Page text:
Thursday, April 12, 2007

Greetings from St. Augustine
I'm sitting outside at Cafe Cordova, having just finished a day of research and sightseeing in St. Augustine. Let's hear it for free wi-fi!

The morning started with one of my favorite perks of being a writer, putting the top down on the convertible to travel to exotic locales. I drove the winding two lane (most of the way) route from Gainesville to St. Augustine, passing through fields of phlox and towns long gone, and a few like Melrose in the midst of revitalization. Spuds (Yes, they grow potatoes there), Hastings, Florahome and Putnam Hall. I saw Cracker homesteads where Julia and Rand from Smuggler's Bride would have felt right at home. There were pecan groves and roadside stands selling fresh produce and flats of luscious strawberries. I drove beneath live oaks dripping Spanish moss as they arched over the old route to the Ancient City, and enjoyed every minute of it.

When I got to St. Augustine I parked near the old city and stopped for lunch at a Cuban cafe where I had black beans and rice and for dessert, tres leches and black as Hades Cuban coffee. Well fortified, I went to the Historical Society and did some research on old Minorcan costumes and maps from 1817. Then I toured Father O'Reilly House, part of the Convent of the Sisters of St. Joseph and one of the older homes in St. Augustine. This was a new tour for me, and while I knew some of the history of the nuns and their work teaching black children during Reconstruction and after, I learned more about the history of the order, about Father O'Reilly and Father Varela, two early priests in the diocese in the 18th and 19th C. I passed on the opportunity to buy holy cards, but did leave a small donation.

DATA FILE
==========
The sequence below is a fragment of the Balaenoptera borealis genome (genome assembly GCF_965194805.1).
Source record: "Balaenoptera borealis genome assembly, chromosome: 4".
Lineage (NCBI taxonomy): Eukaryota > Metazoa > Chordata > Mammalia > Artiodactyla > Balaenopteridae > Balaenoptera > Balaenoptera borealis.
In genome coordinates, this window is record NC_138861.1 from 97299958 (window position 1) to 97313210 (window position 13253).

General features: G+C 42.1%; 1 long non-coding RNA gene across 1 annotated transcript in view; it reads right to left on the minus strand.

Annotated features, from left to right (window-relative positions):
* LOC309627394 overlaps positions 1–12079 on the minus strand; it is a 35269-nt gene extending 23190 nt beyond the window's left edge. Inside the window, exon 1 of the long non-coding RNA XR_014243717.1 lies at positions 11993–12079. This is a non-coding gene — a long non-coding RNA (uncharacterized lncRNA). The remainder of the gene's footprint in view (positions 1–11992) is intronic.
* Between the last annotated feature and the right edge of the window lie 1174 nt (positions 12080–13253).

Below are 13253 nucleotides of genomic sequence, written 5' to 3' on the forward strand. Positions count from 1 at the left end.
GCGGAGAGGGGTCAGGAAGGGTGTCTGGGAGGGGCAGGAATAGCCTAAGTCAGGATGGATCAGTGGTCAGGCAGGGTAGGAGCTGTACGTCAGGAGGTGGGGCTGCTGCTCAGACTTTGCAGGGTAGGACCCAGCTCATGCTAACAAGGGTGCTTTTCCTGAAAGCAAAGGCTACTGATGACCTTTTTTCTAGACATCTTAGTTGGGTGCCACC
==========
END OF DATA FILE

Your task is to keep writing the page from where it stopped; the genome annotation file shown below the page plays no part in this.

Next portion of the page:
I spent my honeymoon in St. Augustine over 30 years ago and I have to say it's improved in the interim. More history, less emphasis on tacky tourist sites. I walked the old streets, Aviles, St. George, Marine and took time to read all the plaques on the walls. I confirmed that the Plaza was the site of the slave market, and important point in my WIP. Sure, I could have called the historical society to find out, but what's the fun in that?

So now I'm winding up and driving the 70 miles home, having spent a productive work day that nonetheless felt like a mini-vacation. I hope your workday has been equally productive, even if it's likely it wasn't as much fun.



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